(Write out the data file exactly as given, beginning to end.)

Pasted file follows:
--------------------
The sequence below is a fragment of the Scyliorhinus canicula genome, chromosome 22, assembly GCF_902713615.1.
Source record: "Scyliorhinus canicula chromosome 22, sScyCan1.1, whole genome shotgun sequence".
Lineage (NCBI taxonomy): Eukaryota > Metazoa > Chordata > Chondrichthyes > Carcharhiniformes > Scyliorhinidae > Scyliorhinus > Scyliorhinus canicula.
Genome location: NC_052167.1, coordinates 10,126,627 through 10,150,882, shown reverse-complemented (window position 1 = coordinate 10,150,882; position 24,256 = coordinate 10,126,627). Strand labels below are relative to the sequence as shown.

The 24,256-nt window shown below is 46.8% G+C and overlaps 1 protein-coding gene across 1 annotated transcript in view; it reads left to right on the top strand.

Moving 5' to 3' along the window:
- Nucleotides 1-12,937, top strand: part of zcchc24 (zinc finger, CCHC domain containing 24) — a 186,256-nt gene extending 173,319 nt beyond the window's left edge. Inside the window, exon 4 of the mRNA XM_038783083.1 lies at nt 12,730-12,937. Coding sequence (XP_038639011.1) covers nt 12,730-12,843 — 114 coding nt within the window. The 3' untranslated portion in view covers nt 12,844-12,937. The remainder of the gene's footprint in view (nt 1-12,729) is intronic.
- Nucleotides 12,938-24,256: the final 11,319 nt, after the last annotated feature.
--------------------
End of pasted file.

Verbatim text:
The sequence below is a fragment of the Scyliorhinus canicula genome, chromosome 22, assembly GCF_902713615.1.
Source record: "Scyliorhinus canicula chromosome 22, sScyCan1.1, whole genome shotgun sequence".
Lineage (NCBI taxonomy): Eukaryota > Metazoa > Chordata > Chondrichthyes > Carcharhiniformes > Scyliorhinidae > Scyliorhinus > Scyliorhinus canicula.
Genome location: NC_052167.1, coordinates 10,126,627 through 10,150,882, shown reverse-complemented (window position 1 = coordinate 10,150,882; position 24,256 = coordinate 10,126,627). Strand labels below are relative to the sequence as shown.

The 24,256-nt window shown below is 46.8% G+C and overlaps 1 protein-coding gene across 1 annotated transcript in view; it reads left to right on the top strand.

Moving 5' to 3' along the window:
- Nucleotides 1-12,937, top strand: part of zcchc24 (zinc finger, CCHC domain containing 24) — a 186,256-nt gene extending 173,319 nt beyond the window's left edge. Inside the window, exon 4 of the mRNA XM_038783083.1 lies at nt 12,730-12,937. Coding sequence (XP_038639011.1) covers nt 12,730-12,843 — 114 coding nt within the window. The 3' untranslated portion in view covers nt 12,844-12,937. The remainder of the gene's footprint in view (nt 1-12,729) is intronic.
- Nucleotides 12,938-24,256: the final 11,319 nt, after the last annotated feature.